Programs to make life as a cacao farmer truly sustainable
Engaged Ethics is the name we coined for our direct programme to create sustainable cacao growing communities. It differs from most other 'trading fairly' programmes as it goes beyond simply writing out a cheque and standing back (which is still a great deal better than doing nothing!) It's a roll-up-the-sleeves, take risks, long-term approach, which has led to a remarkable set of results so far.
The story starts in 2004 when we considered joining Fair Trade. Taking a closer look we realised that it was a 'one size fits all' solution, which works better in some industries, geographies and cultures than others. Fair Trade is a great movement and has already done a lot of good, but we decided to create our own bespoke programme, because we could - we are totally independent, don't supply supermarkets and have the freedom to do what we want as long as our customers support us!
Starting in Ghana (Osuben Region) in 2005, we made field trips to this cacao region to understand the challenges and make connections. Over the last six years we have provided not just funding but project management expertise to make direct, sustainable improvements. We are not interested in projects that breed dependency on a continual drip feed of aid cheques. We ensure all of projects are about empowerment and in-built momentum. A prime example is the network of cacao seedling nurseries we have founded, to enable replanting and yield improvement, thereby reducing the risk of poverty trap due to declining yields. Although we will always support our cacao friends in Osuben and we still return regularly, there are limitations to our influence, as all the cacao is sold via the Ghanaian cocoa board and so we cannot have traceability.
Buying our own farm in Saint Lucia in 2006 gave us the chance to take Engaged Ethics to a new level. The estate was run down and, across the island, interest in cacao was at an all-time low. It didn't take us long to realise why. The previous owners were making more money from selling carrots to local hotels than from the cacao on this beautiful 140-acre estate. All cacao had to be sold via a single export organisation, which worked like this - You left your cacao at their warehouse and they would 'try' to sell it on your behalf with no guarantees. If they sold it, the price you got was world bulk cocoa price less deductions for the middleman and you had to wait around 6 months to get paid!
Little wonder that cacao was on a terminal nosedive across Saint Lucia. with rare old cacao groves being dug up to plant bananas instead. It took us two years to turn our own estate into a model cacao farm and then we set about creating a Cocoa Resurgence across Saint Lucia (The 'we' is mostly Phil Buckley, our own Cacao ‘Indiana Jones’, who has led our Saint Lucia adventure since the beginning. If you visit our hotel or restaurant at Rabot Estate, you will meet him). We conducted a Cacao Renaissance road show up and down the island, speaking to groups of about 10 cocoa farmers at a time. The Engaged Ethics Cocoa Programme we proposed to them is:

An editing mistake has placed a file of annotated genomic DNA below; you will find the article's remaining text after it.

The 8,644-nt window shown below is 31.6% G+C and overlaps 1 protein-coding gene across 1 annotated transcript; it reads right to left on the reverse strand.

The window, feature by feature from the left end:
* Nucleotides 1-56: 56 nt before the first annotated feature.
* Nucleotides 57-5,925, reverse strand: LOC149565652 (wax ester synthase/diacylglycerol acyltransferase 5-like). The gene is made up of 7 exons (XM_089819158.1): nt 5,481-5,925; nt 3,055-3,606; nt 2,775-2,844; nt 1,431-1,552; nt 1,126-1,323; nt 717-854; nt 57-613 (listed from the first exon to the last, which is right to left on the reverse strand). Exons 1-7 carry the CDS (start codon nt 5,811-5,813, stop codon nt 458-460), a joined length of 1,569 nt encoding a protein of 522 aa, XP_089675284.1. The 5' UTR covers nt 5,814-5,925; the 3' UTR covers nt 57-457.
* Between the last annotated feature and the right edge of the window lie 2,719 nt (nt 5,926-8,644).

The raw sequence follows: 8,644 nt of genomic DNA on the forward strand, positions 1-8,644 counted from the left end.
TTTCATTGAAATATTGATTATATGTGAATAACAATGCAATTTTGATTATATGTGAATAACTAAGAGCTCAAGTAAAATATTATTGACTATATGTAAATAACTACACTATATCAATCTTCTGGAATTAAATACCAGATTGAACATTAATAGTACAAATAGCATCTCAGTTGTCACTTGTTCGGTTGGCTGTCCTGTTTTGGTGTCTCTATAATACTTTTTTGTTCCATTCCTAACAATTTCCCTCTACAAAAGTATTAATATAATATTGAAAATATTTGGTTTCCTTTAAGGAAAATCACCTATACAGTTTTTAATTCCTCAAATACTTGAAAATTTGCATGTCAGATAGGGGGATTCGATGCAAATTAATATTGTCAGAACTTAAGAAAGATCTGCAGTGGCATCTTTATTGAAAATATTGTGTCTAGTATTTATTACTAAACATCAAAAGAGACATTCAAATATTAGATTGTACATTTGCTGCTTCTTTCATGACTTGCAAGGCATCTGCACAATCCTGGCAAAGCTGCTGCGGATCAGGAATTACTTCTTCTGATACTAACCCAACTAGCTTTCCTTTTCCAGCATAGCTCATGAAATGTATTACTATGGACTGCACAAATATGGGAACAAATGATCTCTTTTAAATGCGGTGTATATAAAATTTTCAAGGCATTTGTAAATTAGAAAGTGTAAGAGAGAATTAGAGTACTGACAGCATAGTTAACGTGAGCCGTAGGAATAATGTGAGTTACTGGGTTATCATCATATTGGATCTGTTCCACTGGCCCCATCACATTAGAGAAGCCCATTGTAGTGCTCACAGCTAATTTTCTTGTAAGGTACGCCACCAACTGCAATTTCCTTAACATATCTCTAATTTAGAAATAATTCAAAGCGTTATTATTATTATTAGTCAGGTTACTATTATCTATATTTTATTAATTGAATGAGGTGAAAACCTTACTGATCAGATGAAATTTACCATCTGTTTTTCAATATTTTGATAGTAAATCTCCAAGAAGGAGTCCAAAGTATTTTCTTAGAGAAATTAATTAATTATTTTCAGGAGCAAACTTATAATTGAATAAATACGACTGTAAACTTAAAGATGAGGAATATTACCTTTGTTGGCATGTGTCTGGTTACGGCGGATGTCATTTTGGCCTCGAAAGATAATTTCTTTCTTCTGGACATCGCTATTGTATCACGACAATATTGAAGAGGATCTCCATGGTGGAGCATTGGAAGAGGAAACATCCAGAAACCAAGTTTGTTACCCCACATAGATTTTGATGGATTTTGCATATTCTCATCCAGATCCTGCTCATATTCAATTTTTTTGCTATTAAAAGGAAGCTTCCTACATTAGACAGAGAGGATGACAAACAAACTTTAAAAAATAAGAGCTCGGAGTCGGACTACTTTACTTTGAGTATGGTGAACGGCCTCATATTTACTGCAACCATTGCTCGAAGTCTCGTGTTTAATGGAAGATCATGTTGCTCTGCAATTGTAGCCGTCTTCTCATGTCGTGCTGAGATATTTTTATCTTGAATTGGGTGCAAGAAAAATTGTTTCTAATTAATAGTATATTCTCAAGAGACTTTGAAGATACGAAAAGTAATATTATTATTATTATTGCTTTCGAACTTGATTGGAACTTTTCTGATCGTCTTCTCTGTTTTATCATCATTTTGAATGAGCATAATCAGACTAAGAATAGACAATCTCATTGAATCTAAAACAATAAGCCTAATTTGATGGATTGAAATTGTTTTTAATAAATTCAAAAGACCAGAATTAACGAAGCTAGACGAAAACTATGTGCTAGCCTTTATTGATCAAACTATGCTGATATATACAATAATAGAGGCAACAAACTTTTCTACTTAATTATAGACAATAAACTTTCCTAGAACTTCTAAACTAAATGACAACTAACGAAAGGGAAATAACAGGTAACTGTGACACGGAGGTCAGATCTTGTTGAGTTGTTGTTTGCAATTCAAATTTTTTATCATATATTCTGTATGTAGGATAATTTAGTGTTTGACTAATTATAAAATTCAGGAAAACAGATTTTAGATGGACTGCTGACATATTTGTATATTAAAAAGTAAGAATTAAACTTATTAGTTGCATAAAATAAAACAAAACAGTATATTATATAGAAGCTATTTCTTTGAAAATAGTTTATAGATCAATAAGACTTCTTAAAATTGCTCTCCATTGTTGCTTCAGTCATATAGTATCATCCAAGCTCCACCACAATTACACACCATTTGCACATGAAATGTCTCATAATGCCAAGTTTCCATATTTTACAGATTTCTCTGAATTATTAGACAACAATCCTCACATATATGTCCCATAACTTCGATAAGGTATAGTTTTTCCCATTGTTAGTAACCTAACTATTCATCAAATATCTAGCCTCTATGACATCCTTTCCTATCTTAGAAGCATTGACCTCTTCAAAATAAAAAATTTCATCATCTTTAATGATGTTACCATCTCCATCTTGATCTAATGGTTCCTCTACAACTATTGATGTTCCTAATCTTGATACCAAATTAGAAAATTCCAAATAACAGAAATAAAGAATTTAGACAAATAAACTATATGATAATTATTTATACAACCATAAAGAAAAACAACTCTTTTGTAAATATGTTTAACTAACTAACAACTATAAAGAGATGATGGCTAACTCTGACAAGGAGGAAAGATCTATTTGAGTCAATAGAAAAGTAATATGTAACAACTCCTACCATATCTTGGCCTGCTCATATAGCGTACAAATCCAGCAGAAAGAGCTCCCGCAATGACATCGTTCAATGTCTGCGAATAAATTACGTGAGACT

- We'll guarantee to buy your whole crop, so you can invest in your farm with confidence.
- We'll pay you directly. Without middleman deductions, at a rate that reflects the quality of your beans. In 2011 our Island Growers got USD $4.11 per kg* rather than USD $1.63 previously. a 152% increase). *dry bean equivalent
- We'll provide free technical help to improve quality and give access to our top quality cacao seedlings (propagated at our Cacao Research Centre at Rabot Estate) at a subsidised rate of 4EC Dollars each (true cost IOEC Dollars each).
- We'll buy the beans 'wet', just after harvesting and before fermentation and drying. To be able to pay a premium price, we need to ensure the finished quality is very high. As a chocolate maker, we know what we need in terms of flavours, so we prefer to carry out the fermentation and drying stages.
There was a lot of interest but the growers thought there must be a 'catch', as there is a history of failed agricultural aid initiatives across the Caribbean. It took several months before Laurence Auguste of the 'Ti Delcer estate stepped forward as our first Island Grower partner. Gradually more and more joined until, in 2011, we reached 120 cacao partners, ranging from new start-up farmers, to well-established estates returning to cacao.
We're very proud that we have been able to create a blueprint for sustainable cacao growing, but also very aware that our ability to pay fair prices for cacao depends on it tasting great and the support of our customers. We would not have been able to undertake this adventure if we were selling our chocolate through supermarkets without a direct link to our customers. The connection between those who enjoy fine chocolate and those who grow cacao must be tight. Otherwise it leaves consumers poorly informed and growers missing out on the enduring appeal of high quality cacao. Our Rabot Estate store in London's Borough Market is making these connections every day and, for the ultimate connection, we would love to welcome you to our hotel and restaurant at Rabot Estate, set within the cacao groves.
'Thanks to Hotel Chocolat, the cacao trees are singing again' Island Grower, Charles Augustin of La Dauphine Estate.
To get a taste for our Engaged Ethics chocolate just look for the award-winning Rabot Estate and Island Growers Saint Lucia recipes in our Rabot 1745 range.